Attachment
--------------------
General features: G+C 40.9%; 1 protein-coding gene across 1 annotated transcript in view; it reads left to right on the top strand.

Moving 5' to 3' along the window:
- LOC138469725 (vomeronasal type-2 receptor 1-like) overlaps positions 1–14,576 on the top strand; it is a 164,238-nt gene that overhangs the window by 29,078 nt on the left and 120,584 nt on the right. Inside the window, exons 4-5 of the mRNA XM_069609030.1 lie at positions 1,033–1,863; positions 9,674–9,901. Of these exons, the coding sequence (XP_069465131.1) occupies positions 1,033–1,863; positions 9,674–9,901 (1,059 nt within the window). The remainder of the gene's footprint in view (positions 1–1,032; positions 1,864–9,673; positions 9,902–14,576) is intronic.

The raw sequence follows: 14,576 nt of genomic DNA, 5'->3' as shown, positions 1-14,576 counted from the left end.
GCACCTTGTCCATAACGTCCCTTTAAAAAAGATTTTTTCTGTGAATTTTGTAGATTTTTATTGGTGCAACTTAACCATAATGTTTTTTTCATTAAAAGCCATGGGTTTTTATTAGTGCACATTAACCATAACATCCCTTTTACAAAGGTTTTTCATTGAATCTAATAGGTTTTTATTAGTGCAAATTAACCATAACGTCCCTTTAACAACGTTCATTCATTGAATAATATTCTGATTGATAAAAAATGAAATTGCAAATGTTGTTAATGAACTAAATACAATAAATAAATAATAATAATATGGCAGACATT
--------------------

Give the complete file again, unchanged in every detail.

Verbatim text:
General features: G+C 40.9%; 1 protein-coding gene across 1 annotated transcript in view; it reads left to right on the top strand.

Moving 5' to 3' along the window:
- LOC138469725 (vomeronasal type-2 receptor 1-like) overlaps positions 1–14,576 on the top strand; it is a 164,238-nt gene that overhangs the window by 29,078 nt on the left and 120,584 nt on the right. Inside the window, exons 4-5 of the mRNA XM_069609030.1 lie at positions 1,033–1,863; positions 9,674–9,901. Of these exons, the coding sequence (XP_069465131.1) occupies positions 1,033–1,863; positions 9,674–9,901 (1,059 nt within the window). The remainder of the gene's footprint in view (positions 1–1,032; positions 1,864–9,673; positions 9,902–14,576) is intronic.

The raw sequence follows: 14,576 nt of genomic DNA, 5'->3' as shown, positions 1-14,576 counted from the left end.
GCACCTTGTCCATAACGTCCCTTTAAAAAAGATTTTTTCTGTGAATTTTGTAGATTTTTATTGGTGCAACTTAACCATAATGTTTTTTTCATTAAAAGCCATGGGTTTTTATTAGTGCACATTAACCATAACATCCCTTTTACAAAGGTTTTTCATTGAATCTAATAGGTTTTTATTAGTGCAAATTAACCATAACGTCCCTTTAACAACGTTCATTCATTGAATAATATTCTGATTGATAAAAAATGAAATTGCAAATGTTGTTAATGAACTAAATACAATAAATAAATAATAATAATATGGCAGACATT